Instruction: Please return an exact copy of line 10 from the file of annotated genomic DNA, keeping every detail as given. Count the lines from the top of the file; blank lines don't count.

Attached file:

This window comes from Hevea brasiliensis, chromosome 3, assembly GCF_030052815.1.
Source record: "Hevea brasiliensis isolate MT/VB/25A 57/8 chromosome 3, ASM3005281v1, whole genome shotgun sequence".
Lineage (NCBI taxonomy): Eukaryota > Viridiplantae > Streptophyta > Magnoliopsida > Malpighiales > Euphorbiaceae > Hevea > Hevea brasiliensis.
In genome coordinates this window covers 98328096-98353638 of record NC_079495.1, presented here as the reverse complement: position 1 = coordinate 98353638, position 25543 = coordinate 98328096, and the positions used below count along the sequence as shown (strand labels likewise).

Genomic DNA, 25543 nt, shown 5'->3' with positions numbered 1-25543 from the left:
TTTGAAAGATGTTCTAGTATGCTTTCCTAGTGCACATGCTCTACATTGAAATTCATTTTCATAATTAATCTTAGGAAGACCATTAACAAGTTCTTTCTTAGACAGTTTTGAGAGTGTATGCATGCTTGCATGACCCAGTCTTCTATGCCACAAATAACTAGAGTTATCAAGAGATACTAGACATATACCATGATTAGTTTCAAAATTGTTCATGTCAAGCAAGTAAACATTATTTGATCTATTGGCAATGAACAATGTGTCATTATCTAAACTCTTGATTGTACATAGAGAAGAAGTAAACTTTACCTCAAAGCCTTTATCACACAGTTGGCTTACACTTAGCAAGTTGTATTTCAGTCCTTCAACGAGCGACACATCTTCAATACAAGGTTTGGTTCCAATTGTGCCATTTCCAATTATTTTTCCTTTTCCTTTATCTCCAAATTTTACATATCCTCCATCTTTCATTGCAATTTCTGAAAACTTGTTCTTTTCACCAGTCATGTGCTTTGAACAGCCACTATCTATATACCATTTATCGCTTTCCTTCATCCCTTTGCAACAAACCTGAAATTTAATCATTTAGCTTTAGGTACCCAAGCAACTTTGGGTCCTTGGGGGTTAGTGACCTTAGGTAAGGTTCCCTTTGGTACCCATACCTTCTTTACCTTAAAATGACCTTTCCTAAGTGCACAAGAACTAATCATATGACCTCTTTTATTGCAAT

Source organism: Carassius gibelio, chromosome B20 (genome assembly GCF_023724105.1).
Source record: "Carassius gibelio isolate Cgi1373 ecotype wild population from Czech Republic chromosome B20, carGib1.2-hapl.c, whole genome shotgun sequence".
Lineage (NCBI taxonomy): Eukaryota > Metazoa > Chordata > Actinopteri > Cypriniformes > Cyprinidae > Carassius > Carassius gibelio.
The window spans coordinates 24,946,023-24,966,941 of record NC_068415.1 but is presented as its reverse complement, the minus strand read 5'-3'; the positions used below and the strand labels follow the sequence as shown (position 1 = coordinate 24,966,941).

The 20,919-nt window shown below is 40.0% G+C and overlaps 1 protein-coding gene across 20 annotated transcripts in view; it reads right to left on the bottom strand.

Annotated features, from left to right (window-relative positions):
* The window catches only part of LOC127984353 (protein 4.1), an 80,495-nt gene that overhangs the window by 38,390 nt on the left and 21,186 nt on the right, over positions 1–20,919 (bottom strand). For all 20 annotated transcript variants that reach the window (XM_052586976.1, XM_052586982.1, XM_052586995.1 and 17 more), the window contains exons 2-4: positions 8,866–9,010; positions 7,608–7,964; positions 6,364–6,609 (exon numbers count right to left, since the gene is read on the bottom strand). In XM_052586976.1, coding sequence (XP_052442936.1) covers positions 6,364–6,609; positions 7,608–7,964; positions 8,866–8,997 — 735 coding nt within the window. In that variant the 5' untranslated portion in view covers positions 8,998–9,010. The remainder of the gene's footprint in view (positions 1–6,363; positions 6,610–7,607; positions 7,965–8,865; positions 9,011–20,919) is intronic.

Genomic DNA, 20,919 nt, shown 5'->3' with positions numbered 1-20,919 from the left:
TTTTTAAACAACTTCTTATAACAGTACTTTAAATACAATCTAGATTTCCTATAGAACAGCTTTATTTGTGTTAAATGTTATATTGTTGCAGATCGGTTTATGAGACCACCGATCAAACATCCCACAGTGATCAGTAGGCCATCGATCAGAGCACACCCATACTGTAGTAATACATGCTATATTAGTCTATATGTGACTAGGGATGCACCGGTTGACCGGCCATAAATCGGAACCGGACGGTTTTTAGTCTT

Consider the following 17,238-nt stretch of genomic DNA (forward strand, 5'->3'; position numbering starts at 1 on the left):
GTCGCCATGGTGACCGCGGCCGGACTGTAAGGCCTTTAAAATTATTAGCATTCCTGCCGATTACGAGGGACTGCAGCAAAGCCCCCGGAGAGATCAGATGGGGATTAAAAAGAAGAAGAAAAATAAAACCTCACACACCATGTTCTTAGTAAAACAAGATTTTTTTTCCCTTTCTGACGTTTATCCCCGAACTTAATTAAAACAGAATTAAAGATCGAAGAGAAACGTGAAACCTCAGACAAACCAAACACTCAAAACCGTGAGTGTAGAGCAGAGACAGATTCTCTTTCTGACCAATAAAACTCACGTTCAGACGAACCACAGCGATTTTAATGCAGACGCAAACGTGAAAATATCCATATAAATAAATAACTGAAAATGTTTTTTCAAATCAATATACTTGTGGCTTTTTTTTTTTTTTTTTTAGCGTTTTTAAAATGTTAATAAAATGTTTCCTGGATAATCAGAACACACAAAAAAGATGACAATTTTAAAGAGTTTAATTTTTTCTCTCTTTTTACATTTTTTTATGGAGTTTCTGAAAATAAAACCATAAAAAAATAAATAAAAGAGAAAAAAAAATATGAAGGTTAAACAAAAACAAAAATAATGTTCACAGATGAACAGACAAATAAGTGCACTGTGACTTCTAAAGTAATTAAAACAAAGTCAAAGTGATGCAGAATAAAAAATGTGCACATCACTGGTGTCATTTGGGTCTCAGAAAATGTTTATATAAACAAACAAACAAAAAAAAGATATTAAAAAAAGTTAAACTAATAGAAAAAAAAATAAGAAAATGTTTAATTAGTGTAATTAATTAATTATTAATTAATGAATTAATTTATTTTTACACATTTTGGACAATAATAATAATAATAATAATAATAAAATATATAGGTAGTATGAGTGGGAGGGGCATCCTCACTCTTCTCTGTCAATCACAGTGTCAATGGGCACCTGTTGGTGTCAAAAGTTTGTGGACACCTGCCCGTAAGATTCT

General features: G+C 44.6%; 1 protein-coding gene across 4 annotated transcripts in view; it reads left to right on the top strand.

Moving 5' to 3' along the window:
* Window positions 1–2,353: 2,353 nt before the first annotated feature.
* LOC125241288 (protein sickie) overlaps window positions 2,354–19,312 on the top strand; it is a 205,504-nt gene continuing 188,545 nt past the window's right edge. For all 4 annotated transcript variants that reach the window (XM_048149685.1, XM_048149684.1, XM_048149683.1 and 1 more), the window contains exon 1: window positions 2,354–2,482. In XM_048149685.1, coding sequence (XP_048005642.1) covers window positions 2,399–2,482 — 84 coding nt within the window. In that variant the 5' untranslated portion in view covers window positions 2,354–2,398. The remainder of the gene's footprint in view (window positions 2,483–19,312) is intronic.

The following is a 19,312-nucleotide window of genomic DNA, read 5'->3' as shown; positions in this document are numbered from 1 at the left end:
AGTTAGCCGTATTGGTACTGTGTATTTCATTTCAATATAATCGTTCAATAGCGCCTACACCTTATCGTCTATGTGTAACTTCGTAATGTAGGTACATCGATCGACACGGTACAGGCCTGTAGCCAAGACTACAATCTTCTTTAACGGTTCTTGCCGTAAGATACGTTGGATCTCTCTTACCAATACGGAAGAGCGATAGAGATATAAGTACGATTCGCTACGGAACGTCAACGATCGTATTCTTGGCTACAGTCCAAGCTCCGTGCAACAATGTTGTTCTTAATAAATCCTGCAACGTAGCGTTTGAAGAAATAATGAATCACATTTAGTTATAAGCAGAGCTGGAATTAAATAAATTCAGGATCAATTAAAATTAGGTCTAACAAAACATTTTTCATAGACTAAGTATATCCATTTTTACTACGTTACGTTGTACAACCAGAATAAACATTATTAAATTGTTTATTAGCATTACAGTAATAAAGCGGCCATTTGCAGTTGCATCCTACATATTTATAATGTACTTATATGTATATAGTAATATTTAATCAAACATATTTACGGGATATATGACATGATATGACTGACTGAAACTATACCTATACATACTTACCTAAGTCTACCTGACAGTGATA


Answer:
The window spans coordinates 24,946,023-24,966,941 of record NC_068415.1 but is presented as its reverse complement, the minus strand read 5'-3'; the positions used below and the strand labels follow the sequence as shown (position 1 = coordinate 24,966,941).